Cop Watch

Thursday, March 17, 2005

Kansas City police officer arrested in sting for stealing

KANSAS CITY, Mo. - A police officer has been charged with stealing money from a motorist in a sting set up by the Kansas City Police Department to catch him.

Mershon Pope, 38, a seven-year veteran of the police force, was arrested Tuesday morning at his home and charged Wednesday with misconduct in administration of justice.

Police said they staged a traffic stop at 2:30 a.m. Tuesday in which an officer supposedly pulled over and "arrested" an undercover federal agent, who was posing as a non-English speaking Hispanic driver.

The first officer called Pope for help, then said she had to leave on another call. That left Pope in charge of searching the driver, inventorying his property and taking him to jail.

Before calling Pope to the scene, police said they placed a $100 bill in the man's truck and $533 on him. The serial numbers on the money had been written down.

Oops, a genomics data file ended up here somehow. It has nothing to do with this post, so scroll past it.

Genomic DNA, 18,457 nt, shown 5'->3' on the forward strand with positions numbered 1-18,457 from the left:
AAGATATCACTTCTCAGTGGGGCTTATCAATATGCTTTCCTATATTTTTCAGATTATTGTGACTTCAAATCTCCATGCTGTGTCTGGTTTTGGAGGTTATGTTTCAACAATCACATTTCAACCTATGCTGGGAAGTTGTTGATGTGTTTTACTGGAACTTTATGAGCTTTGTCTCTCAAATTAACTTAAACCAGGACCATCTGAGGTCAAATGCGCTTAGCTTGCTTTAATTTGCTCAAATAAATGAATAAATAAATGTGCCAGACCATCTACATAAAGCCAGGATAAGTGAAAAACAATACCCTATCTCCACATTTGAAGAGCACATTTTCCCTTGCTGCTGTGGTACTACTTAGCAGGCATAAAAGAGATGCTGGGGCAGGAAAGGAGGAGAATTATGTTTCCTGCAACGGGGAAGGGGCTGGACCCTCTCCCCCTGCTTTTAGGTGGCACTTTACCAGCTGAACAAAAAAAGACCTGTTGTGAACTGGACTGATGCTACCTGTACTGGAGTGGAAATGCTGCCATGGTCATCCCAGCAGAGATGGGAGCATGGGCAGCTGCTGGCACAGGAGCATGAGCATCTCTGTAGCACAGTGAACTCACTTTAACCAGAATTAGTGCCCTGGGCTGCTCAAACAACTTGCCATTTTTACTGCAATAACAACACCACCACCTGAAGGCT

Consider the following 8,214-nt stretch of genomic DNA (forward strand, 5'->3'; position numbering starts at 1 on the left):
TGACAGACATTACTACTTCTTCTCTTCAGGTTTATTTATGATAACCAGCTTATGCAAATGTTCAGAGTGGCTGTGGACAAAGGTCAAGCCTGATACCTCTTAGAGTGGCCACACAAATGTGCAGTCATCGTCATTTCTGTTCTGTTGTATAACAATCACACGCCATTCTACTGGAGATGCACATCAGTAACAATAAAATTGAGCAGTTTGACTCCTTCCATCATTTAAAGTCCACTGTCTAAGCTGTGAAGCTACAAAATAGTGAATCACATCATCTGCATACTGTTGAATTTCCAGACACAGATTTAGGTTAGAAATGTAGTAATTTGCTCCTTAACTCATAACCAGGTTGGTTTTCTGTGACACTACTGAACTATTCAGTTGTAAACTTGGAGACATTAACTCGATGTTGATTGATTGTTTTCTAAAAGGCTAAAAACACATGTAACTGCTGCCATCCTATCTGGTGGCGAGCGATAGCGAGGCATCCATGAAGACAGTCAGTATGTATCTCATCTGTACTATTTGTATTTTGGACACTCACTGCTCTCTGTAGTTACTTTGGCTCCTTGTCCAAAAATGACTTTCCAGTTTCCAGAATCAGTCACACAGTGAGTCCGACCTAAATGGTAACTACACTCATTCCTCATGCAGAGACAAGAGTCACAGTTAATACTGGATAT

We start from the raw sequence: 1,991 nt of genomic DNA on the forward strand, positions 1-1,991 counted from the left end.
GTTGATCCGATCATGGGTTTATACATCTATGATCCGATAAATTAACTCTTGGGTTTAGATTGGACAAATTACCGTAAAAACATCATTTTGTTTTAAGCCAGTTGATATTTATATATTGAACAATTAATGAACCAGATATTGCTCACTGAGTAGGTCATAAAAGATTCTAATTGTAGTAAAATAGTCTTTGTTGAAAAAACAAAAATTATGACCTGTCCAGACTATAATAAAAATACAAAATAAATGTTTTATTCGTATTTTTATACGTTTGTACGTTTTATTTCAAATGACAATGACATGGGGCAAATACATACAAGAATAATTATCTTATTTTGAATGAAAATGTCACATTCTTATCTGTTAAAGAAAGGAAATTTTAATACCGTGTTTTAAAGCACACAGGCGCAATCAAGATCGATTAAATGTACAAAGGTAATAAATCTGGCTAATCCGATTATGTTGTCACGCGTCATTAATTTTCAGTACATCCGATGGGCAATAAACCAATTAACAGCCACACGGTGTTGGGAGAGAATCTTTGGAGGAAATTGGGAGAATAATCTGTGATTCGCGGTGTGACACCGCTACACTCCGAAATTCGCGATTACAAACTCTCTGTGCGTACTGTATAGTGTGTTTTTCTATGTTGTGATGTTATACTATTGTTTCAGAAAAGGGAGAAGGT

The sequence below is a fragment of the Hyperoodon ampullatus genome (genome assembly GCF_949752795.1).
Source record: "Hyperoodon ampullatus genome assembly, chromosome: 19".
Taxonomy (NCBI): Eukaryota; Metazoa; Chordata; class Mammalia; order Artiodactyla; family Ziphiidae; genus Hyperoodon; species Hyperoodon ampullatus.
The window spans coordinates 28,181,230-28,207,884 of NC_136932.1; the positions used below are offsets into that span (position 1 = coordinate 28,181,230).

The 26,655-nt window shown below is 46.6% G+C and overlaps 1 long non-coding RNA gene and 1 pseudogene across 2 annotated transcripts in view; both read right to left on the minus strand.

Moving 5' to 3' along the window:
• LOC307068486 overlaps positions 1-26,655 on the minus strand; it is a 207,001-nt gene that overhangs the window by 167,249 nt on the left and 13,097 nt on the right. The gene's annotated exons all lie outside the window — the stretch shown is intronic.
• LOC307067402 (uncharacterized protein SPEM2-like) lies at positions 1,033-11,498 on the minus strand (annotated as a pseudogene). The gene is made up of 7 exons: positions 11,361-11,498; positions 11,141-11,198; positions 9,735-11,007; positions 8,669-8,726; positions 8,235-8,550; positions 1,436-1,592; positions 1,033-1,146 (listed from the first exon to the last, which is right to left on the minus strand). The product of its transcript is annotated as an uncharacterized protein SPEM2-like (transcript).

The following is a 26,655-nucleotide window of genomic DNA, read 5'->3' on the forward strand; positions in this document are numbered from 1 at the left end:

Court records say Pope stole the $100 from the seat of the truck and $150 from the man before he was booked into jail.

At the end of his shift, Pope went home, but was arrested at 10:30 a.m. Tuesday. Court records say police found $250 inside Pope's house in bills that matched the serial numbers of the money police had planted.

In a sworn statement, the arresting officers said Pope gave them a two-page typed statement detailing the theft.

It wasn't the first time Pope has been in trouble after being accused of stealing money from a suspect. In July 2003, he was suspended after a driver accused him of taking $950 from his front pocket in a traffic stop.

Pope was suspended with pay for almost a year while police investigated, but no charges were filed because the driver could not identify the officer. Pope was reinstated in June 2004.

Professor Sam Walker, a police corruption expert at the University of Nebraska-Omaha, said the fact that Pope was accused of stealing money from a man who pretended he could not speak English reflects a trend in police abuse of power.

He said immigrants, prostitutes and drug dealers often are singled out because it is assumed they won't report the crimes.

"These people are legally vulnerable, and they do not want to bring themselves to the attention of the authorities," Walker said.